Question, in the Torah, who were the first people to be coined Israelites? Were Jews or anyone from the tribe of Judah alive at that time? Had Judah been born yet? I am of the understanding that when Moses crossed over with all Hebrews and those considered the Mixed Multitudes, they then were called Israelites. All Jews are Hebrew but not all Hebrews are Jews. It was not until Judah was appointed as leader of the those who stayed back with they; Benjamites, and some Levites, that they were then legally called Jews, belonging to the tribe of Judah. Judaism is no more than another organized form of religion. Made by man with mans rules and regulations telling people what they can and cannot do. No where does the Tanakh mention that we shall follow and observe anything outside the Holy Scriptures, i.e. man made rules telling us to follow oral law. The Written Law is the final Word. This is why Christians and Jews are always being offended by one trying to convert the other.
Anonymous
USA
January 24, 2012
Hmm. Oddly enough, then,
Abraham proselytized. He actually was a missionary, trying to convert idol worshippers into one G-d worshippers, right? So, when did we stop trying to convert people?
Karen Joyce Chaya Fradle Kleinman Bell
Riverside, CA, USA
December 27, 2011
Who is a Jew?
Despite all the popular contemporary arguments to the contrary, "Who is a Jew?" is a legal question. Judaism, whether people like it or not, whether they want to admit it or not, is a legal system. Just as the U.S.A. has immigration & naturalization laws, Judaism has rules and regulations regarding who is Jewish from birth, and how a Gentile might become a Jew. Once a Gentile converts to Judaism, his / her legal status / spiritual identity is identical to that of someone born Jewish. While beliefs and observances are important in Judaism, neither of those are factors in distinguishing who is Jewish and who is Gentile. A Gentile can "believe" in Judaism all he / she wants to (and should by the way), but without a proper conversion, he / she is still Gentile. Again, he / she doesn't need to convert; to get in harmony with G-d, there are the Noahide Laws. A Jew(ess) can eat traif and be an Atheist all he / she wants to, but is still Jewish nonetheless.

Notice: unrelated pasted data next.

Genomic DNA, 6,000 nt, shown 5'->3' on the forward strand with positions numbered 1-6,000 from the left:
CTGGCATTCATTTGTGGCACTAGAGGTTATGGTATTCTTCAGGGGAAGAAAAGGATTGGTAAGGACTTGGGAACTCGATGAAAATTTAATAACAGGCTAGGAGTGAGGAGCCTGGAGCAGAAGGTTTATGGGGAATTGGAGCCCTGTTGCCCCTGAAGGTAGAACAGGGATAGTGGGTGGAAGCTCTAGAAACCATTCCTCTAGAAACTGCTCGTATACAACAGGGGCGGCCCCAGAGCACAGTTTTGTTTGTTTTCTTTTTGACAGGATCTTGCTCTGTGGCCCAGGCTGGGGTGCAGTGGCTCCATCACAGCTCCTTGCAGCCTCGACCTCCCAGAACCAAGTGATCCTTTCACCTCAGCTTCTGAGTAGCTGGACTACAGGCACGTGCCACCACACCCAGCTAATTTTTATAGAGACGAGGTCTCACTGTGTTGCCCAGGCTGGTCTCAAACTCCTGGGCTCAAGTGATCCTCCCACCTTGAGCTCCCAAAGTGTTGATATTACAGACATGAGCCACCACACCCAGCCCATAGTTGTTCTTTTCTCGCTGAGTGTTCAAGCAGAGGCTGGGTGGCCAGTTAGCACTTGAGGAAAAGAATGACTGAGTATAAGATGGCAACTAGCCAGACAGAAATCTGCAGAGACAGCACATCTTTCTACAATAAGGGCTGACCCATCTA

Rob W.
Pittsburgh, PA / U.S.A.
August 31, 2011
Christians
In response to Matilde in Mexico's question, "Will this mean that a "jew" is everyone who recognizes the one G-d, rejects idolatry and submitts to the authority of G-d Almighty, just like most christians do?"
That's a flawed question because submitting to the authority of G-d Almighty means more than just singing songs and picking some instructions ("commandments") that are nice to follow while rejecting others. Submitting to Authority means striving for complete obedience of all instructions (Torah). The Christians do not believe in doing that, in fact they teach against G-d's eternal Word and instructions of life as "bondage" and "legalism". So no, they're not considered Jews.
Jeff
Loveland, CO
September 30, 2010
What is the Meaning of the Name "Jew"?
The orgin of the name goes back to ADAM's time. If you read the hebrew scripture you will find that GOD revealed his name to the man he put in the garden of Eden. so the first Jew was ADAM he knew GOD. To explain it more, if we see how Judah got his name, we see that his mother Leah wanted to thank GOD for her fourth boy that made Jacob love her better than earlier, so she takes GOD's name and attached it to the hebrew word yealed Boy /son making it yehuda. so the orgin of the name Jew are the people who know GOD or GODs people.
Anonymous
san jose , ca
August 23, 2009
Can we call Abraham Proto-Jewish?
Noah is way to early to be called a Jew. Adam is even earlier. These Biblical figures appear to be Monotheists, however. We don't hear about them having idols or multiple deities. By the time the Bible gets to Abraham, however, we are getting closer to the foundations of the Nation of Israel. Abraham was Jacob Israel's grandfather; therefore Abraham was Judah's great-grandfather. Maybe we can call Abraham Proto-Jewish. He was the founding father of Monotheism as we think of it today. Both the Arabs (most of whom today are Muslims) and the Hebrews (now dispersed around the world as Jews) love Abraham as a Patriarch.
Rob W.
Pittsburgh, PA / USA
August 20, 2009
Complicating a simple question
Where does the term "Jew" come from? From Judah, period. It has nothing to do with Abraham, Noah, nothing else.
Beverly Kurtin
Hurst, TX